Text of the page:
13 May Hope in the Darkness

“I have told you all this so that you may have peace in me. Here on earth you will have many trials and sorrows.

But take heart, because I have overcome the world (emphasis mine).”

John 16:33

Full disclosure?

I am something of a poor-man’s, Biblical Jacob: wrestling—in my own way—with God (Gen 32).

Though I historically spend at least part of each month mentally grappling with the Star Hanger, His and my bouts have been more frequent this year.

I look at darkness, sin, disease, and death and ask, “Why, God?!”  Thank goodness He can handle my queries.

I think of Psalm 10:1. King David, ultimately a “…man after God’s own heart” (Acts 13:22), wondered, “Why, LORD, do you stand far off? Why do you hide yourself in times of trouble?”

I hearken back to Jesus: bruised, abandoned, bloodied, beaten and nailed to a cross. It is as though I can still hear Him cry out, “‘Eloi, Eloi, lema sabachthani?’ which means ‘My God, my God, why have you abandoned me (Matt 27:46).’”

Thankfully, He frequently reminds me of a bittersweet truth: that this world is not my real home. He whispers that this darkness was never His plan.

In my best moments I recall that He made Adam and Eve, gave them a literal Eden, and dwelt there with them. And how they chose—just as I sometimes still choose—sin.

With that awareness I try to thank Him for His mercy… that He (all powerful Creator) patiently endures my doubts.

Occasionally He reminds me of miracles on earth, like bringing my boy through “terminal” cancer. I’m so glad that Michael is still with me. But things don’t usually end that way. So…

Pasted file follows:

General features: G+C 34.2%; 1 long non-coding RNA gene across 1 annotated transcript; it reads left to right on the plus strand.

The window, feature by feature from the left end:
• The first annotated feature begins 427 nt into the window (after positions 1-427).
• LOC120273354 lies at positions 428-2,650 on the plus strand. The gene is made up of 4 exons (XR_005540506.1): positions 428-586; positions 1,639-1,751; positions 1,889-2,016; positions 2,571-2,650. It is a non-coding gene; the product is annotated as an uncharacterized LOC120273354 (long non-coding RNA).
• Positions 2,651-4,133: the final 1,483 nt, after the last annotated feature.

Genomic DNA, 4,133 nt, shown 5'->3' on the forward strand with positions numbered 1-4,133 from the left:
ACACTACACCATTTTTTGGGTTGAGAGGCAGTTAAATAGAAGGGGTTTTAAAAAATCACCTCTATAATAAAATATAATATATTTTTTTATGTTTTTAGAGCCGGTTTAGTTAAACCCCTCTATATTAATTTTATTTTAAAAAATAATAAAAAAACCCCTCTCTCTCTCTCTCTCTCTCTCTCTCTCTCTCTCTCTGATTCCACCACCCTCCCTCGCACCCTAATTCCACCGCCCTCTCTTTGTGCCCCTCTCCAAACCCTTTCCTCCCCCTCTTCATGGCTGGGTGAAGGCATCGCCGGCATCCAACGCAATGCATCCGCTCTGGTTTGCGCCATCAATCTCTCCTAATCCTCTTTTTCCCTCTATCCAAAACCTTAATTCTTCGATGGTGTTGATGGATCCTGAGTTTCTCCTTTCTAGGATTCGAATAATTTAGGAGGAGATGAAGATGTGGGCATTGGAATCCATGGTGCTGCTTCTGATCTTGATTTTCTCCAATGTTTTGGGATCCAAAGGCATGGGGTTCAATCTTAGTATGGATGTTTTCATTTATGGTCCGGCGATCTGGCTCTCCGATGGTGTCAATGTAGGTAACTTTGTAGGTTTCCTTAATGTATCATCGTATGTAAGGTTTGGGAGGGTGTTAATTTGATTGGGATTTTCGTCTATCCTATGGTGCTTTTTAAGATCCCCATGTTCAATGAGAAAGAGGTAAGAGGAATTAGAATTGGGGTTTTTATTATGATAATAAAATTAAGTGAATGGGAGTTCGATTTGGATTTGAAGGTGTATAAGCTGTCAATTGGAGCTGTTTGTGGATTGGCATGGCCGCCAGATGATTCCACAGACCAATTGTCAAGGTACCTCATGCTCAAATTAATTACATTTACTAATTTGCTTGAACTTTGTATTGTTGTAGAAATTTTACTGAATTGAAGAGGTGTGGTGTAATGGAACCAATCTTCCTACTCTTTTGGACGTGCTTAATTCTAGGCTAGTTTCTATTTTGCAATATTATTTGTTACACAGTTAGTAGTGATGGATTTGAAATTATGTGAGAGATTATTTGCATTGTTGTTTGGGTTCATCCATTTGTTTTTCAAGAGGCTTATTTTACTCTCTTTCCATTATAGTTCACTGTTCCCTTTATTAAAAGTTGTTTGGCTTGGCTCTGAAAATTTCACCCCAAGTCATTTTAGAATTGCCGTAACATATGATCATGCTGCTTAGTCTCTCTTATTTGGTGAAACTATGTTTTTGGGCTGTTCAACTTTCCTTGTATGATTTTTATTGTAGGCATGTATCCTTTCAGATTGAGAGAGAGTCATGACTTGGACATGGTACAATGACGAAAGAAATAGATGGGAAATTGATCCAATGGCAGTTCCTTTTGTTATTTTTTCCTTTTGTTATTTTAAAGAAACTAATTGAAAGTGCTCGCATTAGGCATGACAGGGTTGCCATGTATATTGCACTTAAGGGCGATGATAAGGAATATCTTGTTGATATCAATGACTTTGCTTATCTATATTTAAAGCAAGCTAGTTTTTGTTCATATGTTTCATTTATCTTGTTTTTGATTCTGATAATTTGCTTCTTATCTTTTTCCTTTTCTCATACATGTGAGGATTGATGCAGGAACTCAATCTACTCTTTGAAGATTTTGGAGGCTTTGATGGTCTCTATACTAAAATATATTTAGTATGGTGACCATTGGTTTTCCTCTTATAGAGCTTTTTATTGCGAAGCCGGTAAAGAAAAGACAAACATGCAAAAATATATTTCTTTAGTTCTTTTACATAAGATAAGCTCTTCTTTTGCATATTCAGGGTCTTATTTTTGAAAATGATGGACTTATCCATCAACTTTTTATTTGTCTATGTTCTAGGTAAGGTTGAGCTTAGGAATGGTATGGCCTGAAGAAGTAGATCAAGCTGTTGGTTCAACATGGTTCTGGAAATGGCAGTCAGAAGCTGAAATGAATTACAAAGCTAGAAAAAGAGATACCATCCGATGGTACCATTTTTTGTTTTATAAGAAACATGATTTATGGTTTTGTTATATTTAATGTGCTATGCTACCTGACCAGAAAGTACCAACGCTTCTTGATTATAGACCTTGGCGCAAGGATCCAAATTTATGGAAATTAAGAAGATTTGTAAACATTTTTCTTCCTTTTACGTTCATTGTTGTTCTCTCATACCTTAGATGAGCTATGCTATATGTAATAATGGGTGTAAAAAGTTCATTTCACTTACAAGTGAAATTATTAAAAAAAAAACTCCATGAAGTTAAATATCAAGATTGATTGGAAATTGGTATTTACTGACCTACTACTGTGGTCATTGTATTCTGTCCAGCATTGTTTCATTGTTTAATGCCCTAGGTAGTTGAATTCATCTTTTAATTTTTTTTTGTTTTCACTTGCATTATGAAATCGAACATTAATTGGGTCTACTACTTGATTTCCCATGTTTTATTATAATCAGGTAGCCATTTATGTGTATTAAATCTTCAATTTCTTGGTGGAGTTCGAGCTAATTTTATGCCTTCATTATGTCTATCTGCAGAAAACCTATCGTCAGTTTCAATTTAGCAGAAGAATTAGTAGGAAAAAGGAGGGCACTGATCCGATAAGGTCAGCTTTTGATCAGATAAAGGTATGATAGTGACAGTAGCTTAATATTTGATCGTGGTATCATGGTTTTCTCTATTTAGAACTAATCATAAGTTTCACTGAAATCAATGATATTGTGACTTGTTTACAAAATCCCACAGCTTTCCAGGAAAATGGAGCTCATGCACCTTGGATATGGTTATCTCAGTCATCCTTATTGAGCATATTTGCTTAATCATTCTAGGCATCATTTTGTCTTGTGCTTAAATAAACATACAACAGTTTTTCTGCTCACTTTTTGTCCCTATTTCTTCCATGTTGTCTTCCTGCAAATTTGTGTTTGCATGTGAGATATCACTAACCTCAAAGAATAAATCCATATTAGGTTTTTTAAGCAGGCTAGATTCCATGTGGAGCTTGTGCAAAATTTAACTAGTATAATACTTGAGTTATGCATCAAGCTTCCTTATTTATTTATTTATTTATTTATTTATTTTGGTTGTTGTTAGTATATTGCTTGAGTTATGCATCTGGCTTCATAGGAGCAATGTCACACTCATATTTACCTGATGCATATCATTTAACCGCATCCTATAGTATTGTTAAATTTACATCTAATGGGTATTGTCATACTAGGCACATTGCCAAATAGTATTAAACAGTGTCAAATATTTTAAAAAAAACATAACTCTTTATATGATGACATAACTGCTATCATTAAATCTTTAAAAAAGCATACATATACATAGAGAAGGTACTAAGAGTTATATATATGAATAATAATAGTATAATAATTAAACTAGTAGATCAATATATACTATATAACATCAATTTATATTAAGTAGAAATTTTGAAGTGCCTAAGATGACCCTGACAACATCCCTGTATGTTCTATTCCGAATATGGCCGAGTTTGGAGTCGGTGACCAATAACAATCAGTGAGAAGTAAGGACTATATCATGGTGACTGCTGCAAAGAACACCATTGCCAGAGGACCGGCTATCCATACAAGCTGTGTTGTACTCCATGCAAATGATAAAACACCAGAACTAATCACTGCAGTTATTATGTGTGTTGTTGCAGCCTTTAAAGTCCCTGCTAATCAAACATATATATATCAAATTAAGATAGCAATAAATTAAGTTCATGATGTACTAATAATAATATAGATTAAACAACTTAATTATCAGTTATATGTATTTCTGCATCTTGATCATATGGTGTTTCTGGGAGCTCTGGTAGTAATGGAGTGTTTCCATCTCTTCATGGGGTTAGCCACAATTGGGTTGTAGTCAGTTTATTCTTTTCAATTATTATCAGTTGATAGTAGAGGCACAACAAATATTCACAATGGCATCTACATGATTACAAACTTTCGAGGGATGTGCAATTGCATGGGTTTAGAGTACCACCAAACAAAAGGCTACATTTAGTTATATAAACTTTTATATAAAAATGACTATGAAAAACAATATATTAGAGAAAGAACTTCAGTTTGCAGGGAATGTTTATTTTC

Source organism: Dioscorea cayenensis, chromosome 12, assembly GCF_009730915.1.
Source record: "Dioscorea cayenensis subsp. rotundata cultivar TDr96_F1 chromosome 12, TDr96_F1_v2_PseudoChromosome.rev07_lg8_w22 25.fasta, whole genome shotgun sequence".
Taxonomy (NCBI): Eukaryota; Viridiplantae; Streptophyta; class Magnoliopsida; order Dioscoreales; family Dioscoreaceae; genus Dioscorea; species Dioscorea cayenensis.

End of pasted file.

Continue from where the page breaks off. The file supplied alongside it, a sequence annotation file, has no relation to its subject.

In other moments He brings to mind permanent Miracles in the Golden City, such as how He recently, fully healed my father by taking him to Heaven. Admittedly, I have strong, mixed feelings about Pa’s new Address.

I miss Dad so much that, while typing these words, I have to force down the sob that wants to push from my heart, and out my mouth.

I’m so grateful that Jesus shows me that it is okay to experience emotions that come with grief—for we do not serve a God who is far off (Acts 17:27); we snuggle into a loving King who fully understands our suffering. How do I know?

By now you’ve likely heard the story of the Son’s good friend, Lazarus, who died while Jesus was ministering in another town.

Do you recall how our Savior reacted when he got word of his buddy’s passing? In John 11:35 we see His humanity:

He.

WEPT.

The verse doesn’t say that Christ’s eyes welled up. Scripture does not record a mere single, glistening tear touching the Lamb of God’s cheek. No…

He bawled.

He missed His friend.

He knew that this wasn’t the Father’s original plan.

From His reaction I know that’s okay to cry, and acceptable to mourn.

Church attenders are aware of how Lazarus’ story ends. Jesus literally brings him fully back from the dead: absolutely alive, healthy and happy. In a sense, that’s what He did for my papa.

Only, unlike Lazarus, the resurrection didn’t take a few days—Dad’s was instant.  Far Far’s eyes closed on earth and immediately opened to a warm welcome, in the Land beside the Crystal Sea.

Though I didn’t get to embrace my dad just then, he’s waiting there for me. Scripture says he, too, is fully back from the dead: absolutely alive, healthy and happy.

My family doesn’t get to see Far Far just now—but we will get to embrace him before too long, eternally-speaking.

Maybe you’re like Jacob:

Perhaps you’ve found yourself metaphorically tussling with our Maker.

Perchance you are more like Lazarus’ sister, Mary:

She was ticked that Christ hadn’t prevented the death, and demanded an answer.

Conceivably you are responding like Christ:

Having an ugly cry at a devastating loss, even though you know that Heaven is real. And indescribably awesome.

It just might be that you’re reacting like King David:

Asking the “why” questions that El Shaddai is big enough, and kind enough, to handle.

But I imagine you’re more like me.

Flitting back and forth between all of the above.

That’s okay.

He understands.

And He still whispers to you and me:

“Comfort, comfort my people,” says your God.

Isaiah 40:1